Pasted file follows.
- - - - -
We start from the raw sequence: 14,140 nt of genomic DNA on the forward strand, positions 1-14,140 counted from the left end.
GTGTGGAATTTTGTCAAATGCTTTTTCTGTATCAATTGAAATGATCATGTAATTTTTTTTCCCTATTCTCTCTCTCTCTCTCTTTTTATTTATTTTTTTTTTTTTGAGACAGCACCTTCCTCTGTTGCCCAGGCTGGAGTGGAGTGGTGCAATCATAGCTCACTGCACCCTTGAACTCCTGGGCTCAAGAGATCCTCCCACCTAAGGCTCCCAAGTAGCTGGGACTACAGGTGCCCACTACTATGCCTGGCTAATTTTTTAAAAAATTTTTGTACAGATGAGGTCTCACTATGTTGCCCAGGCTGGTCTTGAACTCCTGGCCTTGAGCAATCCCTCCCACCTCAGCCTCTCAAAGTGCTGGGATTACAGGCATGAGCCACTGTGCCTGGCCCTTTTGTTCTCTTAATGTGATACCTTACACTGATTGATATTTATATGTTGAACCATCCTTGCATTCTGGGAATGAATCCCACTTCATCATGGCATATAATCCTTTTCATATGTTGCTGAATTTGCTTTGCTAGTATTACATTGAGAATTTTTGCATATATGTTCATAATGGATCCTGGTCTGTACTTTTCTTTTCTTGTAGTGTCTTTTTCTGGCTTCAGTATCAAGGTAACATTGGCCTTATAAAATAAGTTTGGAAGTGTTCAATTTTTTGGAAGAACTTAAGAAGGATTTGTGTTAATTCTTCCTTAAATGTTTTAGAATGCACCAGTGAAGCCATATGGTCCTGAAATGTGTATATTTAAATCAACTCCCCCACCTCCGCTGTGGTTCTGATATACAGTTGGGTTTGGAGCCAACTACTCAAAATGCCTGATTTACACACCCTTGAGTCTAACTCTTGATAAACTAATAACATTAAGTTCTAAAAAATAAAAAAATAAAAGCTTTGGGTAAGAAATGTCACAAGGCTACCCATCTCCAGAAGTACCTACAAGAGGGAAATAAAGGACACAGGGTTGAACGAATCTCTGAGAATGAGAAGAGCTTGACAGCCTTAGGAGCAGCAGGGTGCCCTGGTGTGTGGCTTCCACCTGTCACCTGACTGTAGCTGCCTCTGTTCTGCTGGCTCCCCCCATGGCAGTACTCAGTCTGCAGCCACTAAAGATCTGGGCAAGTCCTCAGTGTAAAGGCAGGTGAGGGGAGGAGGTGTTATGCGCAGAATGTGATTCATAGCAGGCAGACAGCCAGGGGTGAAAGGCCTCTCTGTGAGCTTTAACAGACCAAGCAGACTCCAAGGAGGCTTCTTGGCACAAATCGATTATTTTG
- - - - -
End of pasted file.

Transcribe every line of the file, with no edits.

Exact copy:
We start from the raw sequence: 14,140 nt of genomic DNA on the forward strand, positions 1-14,140 counted from the left end.
GTGTGGAATTTTGTCAAATGCTTTTTCTGTATCAATTGAAATGATCATGTAATTTTTTTTCCCTATTCTCTCTCTCTCTCTCTTTTTATTTATTTTTTTTTTTTTGAGACAGCACCTTCCTCTGTTGCCCAGGCTGGAGTGGAGTGGTGCAATCATAGCTCACTGCACCCTTGAACTCCTGGGCTCAAGAGATCCTCCCACCTAAGGCTCCCAAGTAGCTGGGACTACAGGTGCCCACTACTATGCCTGGCTAATTTTTTAAAAAATTTTTGTACAGATGAGGTCTCACTATGTTGCCCAGGCTGGTCTTGAACTCCTGGCCTTGAGCAATCCCTCCCACCTCAGCCTCTCAAAGTGCTGGGATTACAGGCATGAGCCACTGTGCCTGGCCCTTTTGTTCTCTTAATGTGATACCTTACACTGATTGATATTTATATGTTGAACCATCCTTGCATTCTGGGAATGAATCCCACTTCATCATGGCATATAATCCTTTTCATATGTTGCTGAATTTGCTTTGCTAGTATTACATTGAGAATTTTTGCATATATGTTCATAATGGATCCTGGTCTGTACTTTTCTTTTCTTGTAGTGTCTTTTTCTGGCTTCAGTATCAAGGTAACATTGGCCTTATAAAATAAGTTTGGAAGTGTTCAATTTTTTGGAAGAACTTAAGAAGGATTTGTGTTAATTCTTCCTTAAATGTTTTAGAATGCACCAGTGAAGCCATATGGTCCTGAAATGTGTATATTTAAATCAACTCCCCCACCTCCGCTGTGGTTCTGATATACAGTTGGGTTTGGAGCCAACTACTCAAAATGCCTGATTTACACACCCTTGAGTCTAACTCTTGATAAACTAATAACATTAAGTTCTAAAAAATAAAAAAATAAAAGCTTTGGGTAAGAAATGTCACAAGGCTACCCATCTCCAGAAGTACCTACAAGAGGGAAATAAAGGACACAGGGTTGAACGAATCTCTGAGAATGAGAAGAGCTTGACAGCCTTAGGAGCAGCAGGGTGCCCTGGTGTGTGGCTTCCACCTGTCACCTGACTGTAGCTGCCTCTGTTCTGCTGGCTCCCCCCATGGCAGTACTCAGTCTGCAGCCACTAAAGATCTGGGCAAGTCCTCAGTGTAAAGGCAGGTGAGGGGAGGAGGTGTTATGCGCAGAATGTGATTCATAGCAGGCAGACAGCCAGGGGTGAAAGGCCTCTCTGTGAGCTTTAACAGACCAAGCAGACTCCAAGGAGGCTTCTTGGCACAAATCGATTATTTTG